Each film coated tablet contains 250 or 500mg Clarithromycin.
Cellulose, povidone, Mg stearate, starch, propylene glycol, aerosil, stearic acid, talc, titanium dioxide and vanillin
Mechanism of Action:
Clarithromycin is a macrolide antimicrobial drug; it exerts its antibacterial action by binding to the 50S ribosomal subunit of susceptible bacteria resulting in inhibition of protein synthesis.
Absorption: The absolute bioavailability of 250 mg clarithromycin tablets was approximately 50%. In non-fasting healthy subjects peak plasma concentrations were attained within 2 to 3 hours after oral dosing.
Distribution: Clarithromycin and its metabolite distribute readily into body tissues and fluids.
Metabolism and Elimination: The elimination half-life of clarithromycin was about 3 hours to 4 hours with 250 mg administered every 12 hours but increased to 5 hours to 7 hours with 500 mg administered every 8 hours to 12 hours.
1- Acute Bacterial Exacerbation of Chronic Bronchitis: it is indicated in adults for the treatment of mild to moderate infections caused by susceptible isolates due to Haemophilus influenzae, Haemophilus parainfluenzae, Moraxella catarrhalis, or Streptococcus pneumoniae.
2- Acute Maxillary Sinusitis: it is indicated in adults for the treatment of mild to moderate infections caused bysusceptible isolates due to Haemophilus influenzae, Moraxella catarrhalis, or Streptococcus pneumonia.
3- Community-Acquired Pneumonia: it is indicated for the treatment of mild to moderate infections caused by susceptible isolates due to: Haemophilus influenzae (in adults) Mycoplasma pneumoniae, Streptococcus pneumoniae, Chlamydophila pneumoniae (in adults and pediatric patients).
4- Pharyngitis /Tonsillitis: it is indicated for thetreatment of mild to moderate infections caused by susceptible isolates due to Streptococcus pyogenes asan alternative in individuals who cannot use first line therapy.
5- Uncomplicated Skin and Skin Structure Infections: it is indicated for thetreatment of mild to moderate infections caused by susceptible isolates due to Staphylococcus aureus, or Streptococcus pyogenes.
6- Acute Otitis Media: it is indicated in pediatricpatients for the treatment of mild to moderate infections caused by susceptible isolates due toHaemophilus influenzae, Moraxella catarrhalis, or Streptococcus pneumonia.
7- Treatment and Prophylaxis of Disseminated Mycobacterial Infections: it is indicated for the treatment of mild to moderate infections caused by susceptible isolates due to Mycobacterium avium orMycobacterium intracellulare in patients with advanced HIV infection.
8- Helicobacter pylori Infection and Duodenal Ulcer Disease: the Tablets are given in combination with other drugs in adults as described below toeradicate H. pylori. The eradication of H. pylori has been demonstrated to reduce the risk of duodenalulcer recurrence.
• Clarithromycin Tablets in combination with amoxicillin and lansoprazole or omeprazole Delayed-Release Capsules, as triple therapy, are indicated for the treatment of patients with H. pylori infection and duodenal ulcer disease (active or five-year history of duodenal ulcer) to eradicate H. pylori.
• Clarithromycin Tablets in combination with omeprazole capsules are indicated for the treatment of patients with an active duodenal ulcer associated with H. pylori infection.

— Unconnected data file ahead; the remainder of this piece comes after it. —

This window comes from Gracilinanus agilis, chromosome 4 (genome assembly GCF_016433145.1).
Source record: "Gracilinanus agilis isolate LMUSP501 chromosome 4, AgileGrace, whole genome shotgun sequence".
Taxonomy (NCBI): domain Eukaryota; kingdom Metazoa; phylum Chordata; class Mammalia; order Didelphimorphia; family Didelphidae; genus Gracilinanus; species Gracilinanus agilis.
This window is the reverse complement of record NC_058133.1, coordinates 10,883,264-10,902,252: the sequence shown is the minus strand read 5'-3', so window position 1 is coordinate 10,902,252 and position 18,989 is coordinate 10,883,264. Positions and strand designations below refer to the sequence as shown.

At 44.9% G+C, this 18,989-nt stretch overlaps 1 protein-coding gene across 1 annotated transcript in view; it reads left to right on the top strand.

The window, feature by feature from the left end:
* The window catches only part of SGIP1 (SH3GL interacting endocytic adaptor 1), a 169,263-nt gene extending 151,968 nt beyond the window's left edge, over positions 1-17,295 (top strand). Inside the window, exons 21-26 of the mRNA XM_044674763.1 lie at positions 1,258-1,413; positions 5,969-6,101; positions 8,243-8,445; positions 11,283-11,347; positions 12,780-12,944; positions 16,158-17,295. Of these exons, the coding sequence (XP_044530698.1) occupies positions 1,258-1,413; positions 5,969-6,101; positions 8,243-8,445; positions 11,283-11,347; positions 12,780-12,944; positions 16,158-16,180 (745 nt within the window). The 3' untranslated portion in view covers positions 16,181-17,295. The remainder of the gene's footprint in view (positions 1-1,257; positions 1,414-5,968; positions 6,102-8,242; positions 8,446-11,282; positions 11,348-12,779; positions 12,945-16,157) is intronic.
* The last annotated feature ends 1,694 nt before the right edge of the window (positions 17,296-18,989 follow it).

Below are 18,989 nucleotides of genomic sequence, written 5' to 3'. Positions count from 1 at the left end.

Clarithromycin-containing regimens should not be used in patients with known or suspected clarithromycin resistant isolates because the efficacy of treatment is reduced in this setting.
Limitations of Use:
•There is resistance to macrolides in certain bacterial infections caused by Streptococcus pneumoniae and Staphylococcus aureus. Susceptibility testing should be performed to reduce the development of drug-resistant bacteria and maintain the effectiveness of clarithromycin and other antibacterial drugs and it should be used only to treat or prevent infections that are proven or strongly suspected to be caused by susceptible bacteria. When culture and susceptibility information are available, they should be considered in selecting or modifying antibacterial therapy.
• It is contraindicated in patients with a known hypersensitivity to clarithromycin, erythromycin, or any of the macrolide antibacterial drugs.
• Concomitant administration of clarithromycin with cisapride and pimozide is contraindicated. There have been postmarketing reports of drug interactions when clarithromycin is co-administered with cisapride or pimozide, resulting in cardiac arrhythmias (QT prolongation, ventricular tachycardia, ventricular fibrillation, and torsades de pointes) most likely due to inhibition of metabolism of these drugs by clarithromycin. Fatalities have been reported.
• Clarithromycin is contraindicated in patients with a history of cholestatic jaundice or hepatic dysfunction associated with prior use of clarithromycin.
• Concomitant administration of clarithromycin and colchicine is contraindicated in patients with renal or hepatic impairment.
• Use of clarithromycin concomitantly with HMG-CoA reductase inhibitors (statins) that are extensively metabolized by CYP3A4 (lovastatin or simvastatin), due to the increased risk of myopathy, including rhabdomyolysis.
• Concomitant administration of clarithromycin and ergotamine or dihydroergotamine is contraindicated
For information about contraindications of other drugs indicated in combination with clarithromycin refer to their full prescribing information.
Warnings and precautions:
Clarithromycin should be avoided in the following patients:
• Patients with known prolongation of the QT interval, ventricular cardiac arrhythmia, including torsades de pointes